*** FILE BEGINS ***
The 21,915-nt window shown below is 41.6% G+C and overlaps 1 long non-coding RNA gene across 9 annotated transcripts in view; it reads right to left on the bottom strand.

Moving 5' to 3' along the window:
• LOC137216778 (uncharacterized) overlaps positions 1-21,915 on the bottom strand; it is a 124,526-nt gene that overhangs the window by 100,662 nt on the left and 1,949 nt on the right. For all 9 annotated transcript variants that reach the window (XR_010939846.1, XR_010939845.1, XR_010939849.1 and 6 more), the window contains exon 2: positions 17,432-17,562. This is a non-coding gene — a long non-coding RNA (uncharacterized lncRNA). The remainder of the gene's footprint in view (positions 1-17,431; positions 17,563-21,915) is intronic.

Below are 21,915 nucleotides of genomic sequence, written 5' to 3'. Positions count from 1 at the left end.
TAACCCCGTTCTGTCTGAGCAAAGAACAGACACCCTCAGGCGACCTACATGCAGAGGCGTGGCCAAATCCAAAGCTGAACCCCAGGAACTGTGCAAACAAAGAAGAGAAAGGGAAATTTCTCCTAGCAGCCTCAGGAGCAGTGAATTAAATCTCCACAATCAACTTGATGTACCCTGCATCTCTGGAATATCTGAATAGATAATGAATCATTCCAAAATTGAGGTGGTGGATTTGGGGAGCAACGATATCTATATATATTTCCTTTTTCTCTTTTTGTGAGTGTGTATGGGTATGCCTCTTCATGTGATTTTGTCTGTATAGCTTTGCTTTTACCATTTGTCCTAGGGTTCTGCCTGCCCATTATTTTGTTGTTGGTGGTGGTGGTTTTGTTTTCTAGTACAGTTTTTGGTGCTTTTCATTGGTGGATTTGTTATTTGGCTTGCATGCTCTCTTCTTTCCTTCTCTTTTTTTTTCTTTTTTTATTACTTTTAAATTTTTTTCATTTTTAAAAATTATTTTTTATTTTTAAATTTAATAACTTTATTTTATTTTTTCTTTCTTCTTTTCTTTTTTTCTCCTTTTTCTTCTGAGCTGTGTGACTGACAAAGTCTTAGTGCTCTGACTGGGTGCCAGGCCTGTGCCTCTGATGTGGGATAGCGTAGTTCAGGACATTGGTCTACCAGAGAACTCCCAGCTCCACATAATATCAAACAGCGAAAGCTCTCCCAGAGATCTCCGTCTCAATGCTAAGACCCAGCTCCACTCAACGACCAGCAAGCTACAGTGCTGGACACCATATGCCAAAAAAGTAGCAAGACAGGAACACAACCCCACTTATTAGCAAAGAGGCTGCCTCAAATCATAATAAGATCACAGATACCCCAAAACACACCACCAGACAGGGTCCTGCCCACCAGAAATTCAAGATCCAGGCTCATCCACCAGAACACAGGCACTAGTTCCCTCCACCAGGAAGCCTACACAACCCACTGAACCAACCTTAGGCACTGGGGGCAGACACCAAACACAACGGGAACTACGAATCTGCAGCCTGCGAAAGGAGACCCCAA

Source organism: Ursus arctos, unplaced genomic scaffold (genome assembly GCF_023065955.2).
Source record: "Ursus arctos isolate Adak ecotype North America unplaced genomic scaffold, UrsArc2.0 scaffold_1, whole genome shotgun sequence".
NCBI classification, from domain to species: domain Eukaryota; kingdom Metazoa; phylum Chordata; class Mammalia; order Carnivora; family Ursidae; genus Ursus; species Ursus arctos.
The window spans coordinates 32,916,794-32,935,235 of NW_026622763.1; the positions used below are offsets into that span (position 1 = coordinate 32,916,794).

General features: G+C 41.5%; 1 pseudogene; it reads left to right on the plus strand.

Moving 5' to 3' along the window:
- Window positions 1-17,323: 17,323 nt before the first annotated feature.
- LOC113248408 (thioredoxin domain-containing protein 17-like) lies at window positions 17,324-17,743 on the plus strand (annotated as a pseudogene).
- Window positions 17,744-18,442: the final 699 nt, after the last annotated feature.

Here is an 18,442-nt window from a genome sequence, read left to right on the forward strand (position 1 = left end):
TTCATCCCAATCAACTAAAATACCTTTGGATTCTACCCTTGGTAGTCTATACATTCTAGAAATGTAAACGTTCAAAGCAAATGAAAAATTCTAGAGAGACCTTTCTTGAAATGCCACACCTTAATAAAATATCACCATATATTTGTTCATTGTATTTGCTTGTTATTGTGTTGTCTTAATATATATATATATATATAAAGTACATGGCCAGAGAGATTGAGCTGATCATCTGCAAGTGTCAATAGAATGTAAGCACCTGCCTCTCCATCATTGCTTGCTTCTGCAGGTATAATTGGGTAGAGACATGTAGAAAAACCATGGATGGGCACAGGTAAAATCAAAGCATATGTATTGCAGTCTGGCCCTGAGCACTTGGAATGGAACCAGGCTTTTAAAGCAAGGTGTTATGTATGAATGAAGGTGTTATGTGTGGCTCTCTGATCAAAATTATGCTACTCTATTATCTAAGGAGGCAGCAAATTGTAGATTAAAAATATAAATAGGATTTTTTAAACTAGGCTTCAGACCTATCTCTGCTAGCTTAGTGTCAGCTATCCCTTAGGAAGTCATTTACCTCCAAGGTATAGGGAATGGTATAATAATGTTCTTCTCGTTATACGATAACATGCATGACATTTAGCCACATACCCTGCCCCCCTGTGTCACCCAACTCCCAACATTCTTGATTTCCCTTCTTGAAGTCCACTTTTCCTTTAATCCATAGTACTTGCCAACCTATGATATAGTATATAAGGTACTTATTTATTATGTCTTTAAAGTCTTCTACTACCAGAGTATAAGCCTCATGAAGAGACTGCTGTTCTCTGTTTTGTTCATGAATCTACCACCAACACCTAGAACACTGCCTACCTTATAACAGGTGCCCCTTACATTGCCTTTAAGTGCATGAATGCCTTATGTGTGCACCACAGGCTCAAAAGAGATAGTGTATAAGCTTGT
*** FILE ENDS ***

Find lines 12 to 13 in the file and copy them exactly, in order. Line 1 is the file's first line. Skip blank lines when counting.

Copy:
- Window positions 1-17,323: 17,323 nt before the first annotated feature.
- LOC113248408 (thioredoxin domain-containing protein 17-like) lies at window positions 17,324-17,743 on the plus strand (annotated as a pseudogene).